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If you’ve visited Paris more than once, impatient queuing outside the Louvre or Pompidou probably isn’t your bag. Walk past the snaking centipedes of tourists with your head held high and dive into Paris’ creative underbelly – no queueing necessary.
Located in the 12th arrondissement just a short walk from Quai de la Rapée metro, La Maison Rouge has become a hub for Paris’s transgressive artists. A former printworks factory, this red-daubed gallery stands in defiant contrast to the decadent mainstream. Founded by collector Antoine de Galberg, La Maison has become a beacon for young artists who are challenging the status quo. Independent curators work on a series of temporary exhibitions throughout the year and the aim of the game is to provoke.
A hop, skip and a jump from Paris’ famous flea market in Saint-Ouen, Mob Hotel has cemented itself as an artistic hangout in the north of the city. One to rival the Ace Hotel in terms of its community feel and creative clientele, head here for drinks and dancing on a Friday night, film screenings throughout the week and a monthly art and design pop-up exhibition.
The graffiti adorning streets of Belleville is a nod to the thriving creative scene in the area. Once home to Edith Piaf, this grittily pretty neighbourhood is the place to rub shoulders with local artists, with Villa Belleville establishing itself as something of a cultural centre among the creative crowd. Unassuming from the outside and cavernous within, the expansive studio space hosts an open residency programme meaning there are regular, eclectic exhibitions, while the laid-back air will make you want to stick around for drinks afterwards.
Street art and graffiti culture make up the foundation of Le Lavo / Mattik, which you’ll find in the 13th arrondissement. More than just a gallery, it’s made up of a retail space selling unique prints and art inspired by the city, a bookshop and an area hosting live music nights. Supporting independent artists and getting the public involved is the focus here; drop by on any given night and you may find yourself involved in the bi-weekly painting of the stairs – an ever-changing, transient exhibition that gets artists in and working in the space.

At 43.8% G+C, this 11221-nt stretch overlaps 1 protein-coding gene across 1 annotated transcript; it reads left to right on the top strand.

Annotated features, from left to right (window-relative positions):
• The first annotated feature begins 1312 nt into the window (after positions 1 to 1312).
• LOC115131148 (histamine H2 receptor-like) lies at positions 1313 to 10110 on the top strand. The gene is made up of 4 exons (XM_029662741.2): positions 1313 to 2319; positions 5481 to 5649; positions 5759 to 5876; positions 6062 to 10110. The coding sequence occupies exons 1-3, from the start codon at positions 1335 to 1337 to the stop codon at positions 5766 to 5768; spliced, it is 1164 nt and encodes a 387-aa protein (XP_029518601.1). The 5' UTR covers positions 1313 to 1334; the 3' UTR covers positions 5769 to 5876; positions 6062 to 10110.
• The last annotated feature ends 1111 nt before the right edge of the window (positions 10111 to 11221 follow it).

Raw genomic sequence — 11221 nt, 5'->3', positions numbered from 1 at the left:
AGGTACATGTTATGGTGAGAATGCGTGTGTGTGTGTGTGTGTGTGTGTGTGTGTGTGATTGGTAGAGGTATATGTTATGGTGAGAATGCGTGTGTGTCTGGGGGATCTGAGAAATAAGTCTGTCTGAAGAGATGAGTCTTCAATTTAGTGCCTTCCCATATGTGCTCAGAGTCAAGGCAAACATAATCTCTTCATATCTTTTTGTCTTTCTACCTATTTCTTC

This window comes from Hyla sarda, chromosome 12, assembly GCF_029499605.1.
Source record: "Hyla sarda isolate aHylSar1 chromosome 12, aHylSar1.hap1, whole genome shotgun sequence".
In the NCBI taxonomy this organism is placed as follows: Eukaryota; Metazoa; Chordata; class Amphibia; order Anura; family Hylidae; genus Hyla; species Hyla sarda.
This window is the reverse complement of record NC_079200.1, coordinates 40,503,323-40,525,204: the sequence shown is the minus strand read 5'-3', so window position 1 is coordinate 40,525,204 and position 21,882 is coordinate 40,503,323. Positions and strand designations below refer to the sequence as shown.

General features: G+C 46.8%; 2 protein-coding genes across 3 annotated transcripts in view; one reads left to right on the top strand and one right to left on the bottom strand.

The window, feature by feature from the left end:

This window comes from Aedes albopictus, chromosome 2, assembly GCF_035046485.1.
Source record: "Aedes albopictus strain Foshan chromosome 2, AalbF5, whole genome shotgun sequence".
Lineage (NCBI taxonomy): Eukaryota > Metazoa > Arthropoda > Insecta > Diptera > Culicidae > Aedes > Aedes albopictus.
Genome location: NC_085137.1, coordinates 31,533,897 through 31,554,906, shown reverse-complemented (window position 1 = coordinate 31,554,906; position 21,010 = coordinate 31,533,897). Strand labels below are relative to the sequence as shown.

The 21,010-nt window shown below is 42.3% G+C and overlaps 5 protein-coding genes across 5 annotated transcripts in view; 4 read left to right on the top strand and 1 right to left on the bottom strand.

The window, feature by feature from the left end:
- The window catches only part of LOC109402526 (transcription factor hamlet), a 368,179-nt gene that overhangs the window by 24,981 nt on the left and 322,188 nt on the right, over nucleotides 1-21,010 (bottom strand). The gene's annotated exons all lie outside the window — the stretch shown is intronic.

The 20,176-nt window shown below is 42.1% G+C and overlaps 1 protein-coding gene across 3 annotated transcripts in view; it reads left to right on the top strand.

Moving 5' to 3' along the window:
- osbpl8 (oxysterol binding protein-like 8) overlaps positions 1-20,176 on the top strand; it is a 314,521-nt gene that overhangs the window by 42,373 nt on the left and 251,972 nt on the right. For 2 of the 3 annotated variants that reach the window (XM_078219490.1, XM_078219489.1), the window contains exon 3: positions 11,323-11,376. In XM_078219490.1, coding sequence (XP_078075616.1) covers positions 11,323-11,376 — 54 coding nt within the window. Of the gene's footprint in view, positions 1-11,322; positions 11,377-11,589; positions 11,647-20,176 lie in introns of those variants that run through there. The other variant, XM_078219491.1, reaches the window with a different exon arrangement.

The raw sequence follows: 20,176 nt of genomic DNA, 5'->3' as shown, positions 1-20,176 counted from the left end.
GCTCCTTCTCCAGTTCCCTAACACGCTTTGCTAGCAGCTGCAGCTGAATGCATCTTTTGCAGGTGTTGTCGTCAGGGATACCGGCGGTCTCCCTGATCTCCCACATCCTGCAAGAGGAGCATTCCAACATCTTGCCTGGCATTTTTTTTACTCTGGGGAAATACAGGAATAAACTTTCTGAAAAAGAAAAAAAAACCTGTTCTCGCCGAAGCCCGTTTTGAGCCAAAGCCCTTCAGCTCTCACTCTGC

Le G’enie d’Alex is the place to go if you want to party with Paris’ art crowd. An enormous area set under the Alexandre III Bridge on the banks of the Seine, this hidden hangout has live music, exhibitions and workshops. In the day you’ll probably end up in a furniture design class; by night, you’ll dance to heady urban beats – and probably won’t resurface until the morning.
If you’re keen to know what the young artists of Paris are up to, you’ll probably find the answer at Le Wonder. Founded as a reaction to the closure of an artistic squat in the 19th arrondissement, this five-storey building now hosts studios, exhibition spaces and workshops. Artists and musicians use the space to create and generally to hang out. There’s a new opening every week, which usually turns into a party.
Another living, breathing space on Paris’ arts and culture scene, Le Doc is made up of a series of open studios, workshops and galleries. A collective of 66 artists – working across the visual arts as well as in music, film and theatre – fill the building, creating art and hosting workshops that contribute to Le Doc’s financial independence. Film screenings, plays, live music and exhibitions are a matter of routine, with an ever-evolving roster of happenings scheduled each week.
Located in the heart of Paris’ art school district, L’Hotel is where thrifty students stop by to share a cocktail and live the high life if only for an hour. Famous as being the place in which Oscar Wilde died, L’Hotel has hosted some of the world’s most creative minds. Surrounded by The National School of Fine Arts, Academy Des Beaux-Arts and L’ecole des Arts, this institution marries Paris’ art scene past with its present.
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